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I would like to take a product photo of, say a glass of water, from different angle increments in a semi-precise way while maintaining the distance between the camera and the object. The end results will be used for stop-motion animation. It doesn't have to be all 360 degree, just 90 degree from top view to the side view.

Is there any device/contraption out there that can help me with this? The easiest way I can think of is to rotate the object itself while camera remains stationary, but unfortunately, you can't do this to something like a glass of water.

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So the question is how to take photos for stop motion animation, right? –  dpollitt Jun 23 '12 at 19:05
@Flimzy, I assume you mean why can't you rotate the glass of water. Because it'll spill. –  pixelfreak Jun 24 '12 at 23:42
@dpollitt Yes, stop-motion, but in a very controlled fashion. Think 3D product photo. –  pixelfreak Jun 24 '12 at 23:43
@Flimzy, you misunderstood which the rotation axis was; read again. –  James Youngman Jun 25 '12 at 18:06
@JamesYoungman: Ahh, indeed. –  Flimzy Jun 25 '12 at 18:13

4 Answers 4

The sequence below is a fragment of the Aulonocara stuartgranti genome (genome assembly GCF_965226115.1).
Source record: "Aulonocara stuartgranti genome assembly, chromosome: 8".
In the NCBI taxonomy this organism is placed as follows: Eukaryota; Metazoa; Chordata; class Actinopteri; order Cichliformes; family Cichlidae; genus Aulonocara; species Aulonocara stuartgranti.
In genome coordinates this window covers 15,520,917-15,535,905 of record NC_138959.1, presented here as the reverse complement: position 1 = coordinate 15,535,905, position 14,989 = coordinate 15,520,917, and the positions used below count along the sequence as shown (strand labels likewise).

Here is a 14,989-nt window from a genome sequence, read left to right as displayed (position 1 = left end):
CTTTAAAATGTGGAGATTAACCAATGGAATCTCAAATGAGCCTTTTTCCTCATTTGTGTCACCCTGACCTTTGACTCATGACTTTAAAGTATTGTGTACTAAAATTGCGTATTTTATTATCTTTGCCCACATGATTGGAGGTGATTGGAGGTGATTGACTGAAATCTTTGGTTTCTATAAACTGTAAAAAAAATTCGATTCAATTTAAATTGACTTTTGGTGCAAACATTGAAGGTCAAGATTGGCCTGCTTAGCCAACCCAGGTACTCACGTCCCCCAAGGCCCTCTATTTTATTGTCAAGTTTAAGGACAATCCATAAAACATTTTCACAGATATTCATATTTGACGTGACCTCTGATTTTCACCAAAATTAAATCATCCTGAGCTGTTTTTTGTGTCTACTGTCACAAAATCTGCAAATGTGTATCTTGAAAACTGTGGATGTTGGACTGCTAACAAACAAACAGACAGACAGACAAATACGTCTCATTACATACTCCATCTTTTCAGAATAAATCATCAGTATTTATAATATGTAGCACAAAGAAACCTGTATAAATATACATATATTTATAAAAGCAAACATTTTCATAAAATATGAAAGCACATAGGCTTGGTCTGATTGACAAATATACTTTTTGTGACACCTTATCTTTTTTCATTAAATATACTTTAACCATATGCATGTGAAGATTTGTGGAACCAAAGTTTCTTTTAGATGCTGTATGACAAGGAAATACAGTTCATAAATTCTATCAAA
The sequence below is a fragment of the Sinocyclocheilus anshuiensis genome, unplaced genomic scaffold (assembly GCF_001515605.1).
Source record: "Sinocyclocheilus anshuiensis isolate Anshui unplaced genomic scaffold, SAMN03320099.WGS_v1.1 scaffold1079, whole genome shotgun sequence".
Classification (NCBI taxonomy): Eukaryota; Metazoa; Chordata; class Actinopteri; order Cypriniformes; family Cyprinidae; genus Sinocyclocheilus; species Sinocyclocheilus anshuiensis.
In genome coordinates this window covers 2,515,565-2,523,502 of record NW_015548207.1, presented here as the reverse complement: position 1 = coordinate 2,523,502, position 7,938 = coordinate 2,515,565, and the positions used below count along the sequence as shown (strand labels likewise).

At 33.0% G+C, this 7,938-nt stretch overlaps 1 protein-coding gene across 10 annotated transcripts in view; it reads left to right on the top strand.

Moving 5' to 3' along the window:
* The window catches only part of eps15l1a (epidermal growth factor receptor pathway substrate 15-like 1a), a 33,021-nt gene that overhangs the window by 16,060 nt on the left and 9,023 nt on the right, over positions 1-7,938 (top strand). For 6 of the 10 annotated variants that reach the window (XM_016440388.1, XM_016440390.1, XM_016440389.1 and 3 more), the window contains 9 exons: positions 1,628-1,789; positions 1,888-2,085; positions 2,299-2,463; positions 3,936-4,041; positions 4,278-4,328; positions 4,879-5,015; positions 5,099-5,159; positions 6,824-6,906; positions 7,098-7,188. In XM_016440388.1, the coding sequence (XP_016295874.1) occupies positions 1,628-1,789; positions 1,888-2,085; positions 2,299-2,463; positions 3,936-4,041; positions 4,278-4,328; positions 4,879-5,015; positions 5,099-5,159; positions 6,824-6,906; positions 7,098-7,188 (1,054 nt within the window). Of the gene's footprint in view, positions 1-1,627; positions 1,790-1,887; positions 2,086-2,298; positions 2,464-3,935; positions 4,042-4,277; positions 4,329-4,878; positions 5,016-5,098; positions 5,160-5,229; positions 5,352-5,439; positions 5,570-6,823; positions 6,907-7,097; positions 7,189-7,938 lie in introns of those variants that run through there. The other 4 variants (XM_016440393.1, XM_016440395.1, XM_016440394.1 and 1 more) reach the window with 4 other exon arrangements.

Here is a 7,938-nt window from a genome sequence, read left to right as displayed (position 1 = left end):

From your description a vertically mounted single row panorama setup would solve this problem. Unfortunately all prepackaged kits I have been able to find are designed for horizontal mounting directly to a tripod, rather than on an existing head (which would be required to mount then vertically).

Assembling your own kit from a ballhead and a bar/slide along the lines of this Really Right Stuff nodal slide (you can probably find a cheaper equivalent if you look around for one though) by attaching one end of the bar to the ballhead and mounting the camera on the other end may or may not be feasible, depending on the weight of the camera you would be using.

An alternative approach would be to replace the water in the glass with something (gelatin?) that would look like water to the camera but not spill when the glass is tipped on its side.

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I certainly would think that a turntable for horizontal rotations would be the easiest way to do it. But if you absolutely need to rotate the vertical angle: You probably need to get three or four images from the locations shown in the diagram below. (You'll have to imagine a camera at points 2 and 3. Sorry for the incomplete figure.)

Four image points

In order to accomplish that, you could build some fancy support structure with mount points at each of those four locations. This would be doable. And if you're going to use this setup over and over then this is your best option.

But if you're only going to do it a few times, then you probably just want to move your tripod forward/back and up/down and adjust the angle of the camera to point directly at the product. The fun/hard part will be calculating where to put the camera, but you would have to do that with the first method anyway. Unfortunately I don't have time to calculate it out right now, but I'm sure you were paying attention in Trigonometry and probably don't need my help anyway.